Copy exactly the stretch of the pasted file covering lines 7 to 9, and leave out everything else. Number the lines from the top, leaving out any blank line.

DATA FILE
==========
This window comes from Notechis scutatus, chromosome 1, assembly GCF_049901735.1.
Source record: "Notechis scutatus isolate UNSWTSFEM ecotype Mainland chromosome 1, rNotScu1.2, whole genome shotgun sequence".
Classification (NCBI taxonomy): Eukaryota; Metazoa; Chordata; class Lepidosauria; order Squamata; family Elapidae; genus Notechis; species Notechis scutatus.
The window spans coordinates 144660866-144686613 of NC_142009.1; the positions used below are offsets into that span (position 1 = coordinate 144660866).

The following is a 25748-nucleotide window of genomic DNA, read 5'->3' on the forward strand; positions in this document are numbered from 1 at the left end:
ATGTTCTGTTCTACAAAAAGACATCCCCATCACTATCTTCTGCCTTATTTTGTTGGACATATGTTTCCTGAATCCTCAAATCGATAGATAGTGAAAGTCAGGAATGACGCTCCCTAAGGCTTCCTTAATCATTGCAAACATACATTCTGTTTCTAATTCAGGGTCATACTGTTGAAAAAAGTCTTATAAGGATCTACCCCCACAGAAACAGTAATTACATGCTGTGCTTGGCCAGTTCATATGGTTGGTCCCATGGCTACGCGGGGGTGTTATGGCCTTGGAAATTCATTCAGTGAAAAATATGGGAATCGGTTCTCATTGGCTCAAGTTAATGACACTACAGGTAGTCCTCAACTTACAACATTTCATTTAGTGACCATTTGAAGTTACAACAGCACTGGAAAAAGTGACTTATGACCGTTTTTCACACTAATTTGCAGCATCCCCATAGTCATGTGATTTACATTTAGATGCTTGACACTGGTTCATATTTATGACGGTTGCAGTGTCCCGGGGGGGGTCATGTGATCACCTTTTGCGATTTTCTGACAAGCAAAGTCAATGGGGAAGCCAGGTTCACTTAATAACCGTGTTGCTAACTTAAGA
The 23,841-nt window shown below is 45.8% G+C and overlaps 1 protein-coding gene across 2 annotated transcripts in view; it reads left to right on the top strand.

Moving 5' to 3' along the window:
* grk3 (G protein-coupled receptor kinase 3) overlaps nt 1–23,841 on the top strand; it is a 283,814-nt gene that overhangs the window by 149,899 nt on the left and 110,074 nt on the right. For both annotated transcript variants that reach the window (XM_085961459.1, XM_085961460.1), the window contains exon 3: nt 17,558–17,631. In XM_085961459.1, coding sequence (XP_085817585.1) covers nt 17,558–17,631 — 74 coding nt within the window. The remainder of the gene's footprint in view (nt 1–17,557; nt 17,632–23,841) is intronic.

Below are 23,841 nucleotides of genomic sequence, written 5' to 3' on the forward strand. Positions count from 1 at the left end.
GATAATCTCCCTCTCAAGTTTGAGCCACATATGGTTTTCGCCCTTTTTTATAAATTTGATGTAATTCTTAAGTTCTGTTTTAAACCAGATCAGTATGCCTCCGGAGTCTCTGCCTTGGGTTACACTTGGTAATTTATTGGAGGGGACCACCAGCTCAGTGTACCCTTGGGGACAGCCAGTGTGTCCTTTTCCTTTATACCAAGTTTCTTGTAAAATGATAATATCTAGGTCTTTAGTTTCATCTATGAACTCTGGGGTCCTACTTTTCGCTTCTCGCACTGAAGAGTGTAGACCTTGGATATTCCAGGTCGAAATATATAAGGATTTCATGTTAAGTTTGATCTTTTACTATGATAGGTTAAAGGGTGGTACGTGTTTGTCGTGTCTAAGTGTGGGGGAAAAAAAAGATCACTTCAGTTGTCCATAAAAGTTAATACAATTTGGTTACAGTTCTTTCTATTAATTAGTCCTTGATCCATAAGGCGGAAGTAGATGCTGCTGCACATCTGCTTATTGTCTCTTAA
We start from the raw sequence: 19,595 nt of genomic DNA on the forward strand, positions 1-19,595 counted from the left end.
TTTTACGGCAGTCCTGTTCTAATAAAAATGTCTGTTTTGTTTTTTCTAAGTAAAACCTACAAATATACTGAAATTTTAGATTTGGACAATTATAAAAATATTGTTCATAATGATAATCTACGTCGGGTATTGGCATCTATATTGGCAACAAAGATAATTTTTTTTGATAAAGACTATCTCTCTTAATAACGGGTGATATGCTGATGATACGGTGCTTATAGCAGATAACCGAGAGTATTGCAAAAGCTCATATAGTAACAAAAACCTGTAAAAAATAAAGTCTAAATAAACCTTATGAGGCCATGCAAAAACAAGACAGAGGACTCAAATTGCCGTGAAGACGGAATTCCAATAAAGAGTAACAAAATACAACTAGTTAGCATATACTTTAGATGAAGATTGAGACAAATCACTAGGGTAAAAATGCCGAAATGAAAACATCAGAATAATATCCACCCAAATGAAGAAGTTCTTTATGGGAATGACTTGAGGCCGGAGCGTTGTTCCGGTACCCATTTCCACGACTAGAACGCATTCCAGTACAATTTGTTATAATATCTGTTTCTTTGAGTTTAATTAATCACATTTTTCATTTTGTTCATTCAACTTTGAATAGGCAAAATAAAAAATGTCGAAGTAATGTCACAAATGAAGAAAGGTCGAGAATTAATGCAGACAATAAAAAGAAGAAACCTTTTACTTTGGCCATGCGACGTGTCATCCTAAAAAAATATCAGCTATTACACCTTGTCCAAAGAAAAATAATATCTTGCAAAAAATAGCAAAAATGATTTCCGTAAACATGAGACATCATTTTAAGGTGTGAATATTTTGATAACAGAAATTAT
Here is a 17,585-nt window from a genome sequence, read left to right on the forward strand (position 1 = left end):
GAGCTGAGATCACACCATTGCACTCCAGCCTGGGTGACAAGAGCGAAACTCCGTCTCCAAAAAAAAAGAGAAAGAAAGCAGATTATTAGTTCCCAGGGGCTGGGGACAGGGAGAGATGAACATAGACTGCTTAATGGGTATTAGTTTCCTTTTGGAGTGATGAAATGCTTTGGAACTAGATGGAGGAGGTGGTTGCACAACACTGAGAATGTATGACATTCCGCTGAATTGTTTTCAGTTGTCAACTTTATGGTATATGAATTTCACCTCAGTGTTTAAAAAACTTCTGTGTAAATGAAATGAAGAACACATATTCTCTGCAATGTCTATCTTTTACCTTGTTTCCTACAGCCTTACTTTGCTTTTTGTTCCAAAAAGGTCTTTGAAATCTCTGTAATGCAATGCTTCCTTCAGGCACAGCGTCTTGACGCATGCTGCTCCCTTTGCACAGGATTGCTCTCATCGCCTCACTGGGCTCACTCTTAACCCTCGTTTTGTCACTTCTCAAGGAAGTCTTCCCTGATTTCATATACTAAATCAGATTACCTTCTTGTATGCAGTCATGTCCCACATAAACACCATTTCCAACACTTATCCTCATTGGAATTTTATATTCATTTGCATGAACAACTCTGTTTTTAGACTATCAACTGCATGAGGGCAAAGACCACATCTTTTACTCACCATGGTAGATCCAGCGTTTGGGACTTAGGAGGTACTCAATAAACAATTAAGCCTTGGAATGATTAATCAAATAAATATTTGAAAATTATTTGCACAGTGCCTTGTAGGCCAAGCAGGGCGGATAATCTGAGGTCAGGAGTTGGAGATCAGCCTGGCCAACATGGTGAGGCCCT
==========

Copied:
The 23,841-nt window shown below is 45.8% G+C and overlaps 1 protein-coding gene across 2 annotated transcripts in view; it reads left to right on the top strand.

Moving 5' to 3' along the window:
* grk3 (G protein-coupled receptor kinase 3) overlaps nt 1–23,841 on the top strand; it is a 283,814-nt gene that overhangs the window by 149,899 nt on the left and 110,074 nt on the right. For both annotated transcript variants that reach the window (XM_085961459.1, XM_085961460.1), the window contains exon 3: nt 17,558–17,631. In XM_085961459.1, coding sequence (XP_085817585.1) covers nt 17,558–17,631 — 74 coding nt within the window. The remainder of the gene's footprint in view (nt 1–17,557; nt 17,632–23,841) is intronic.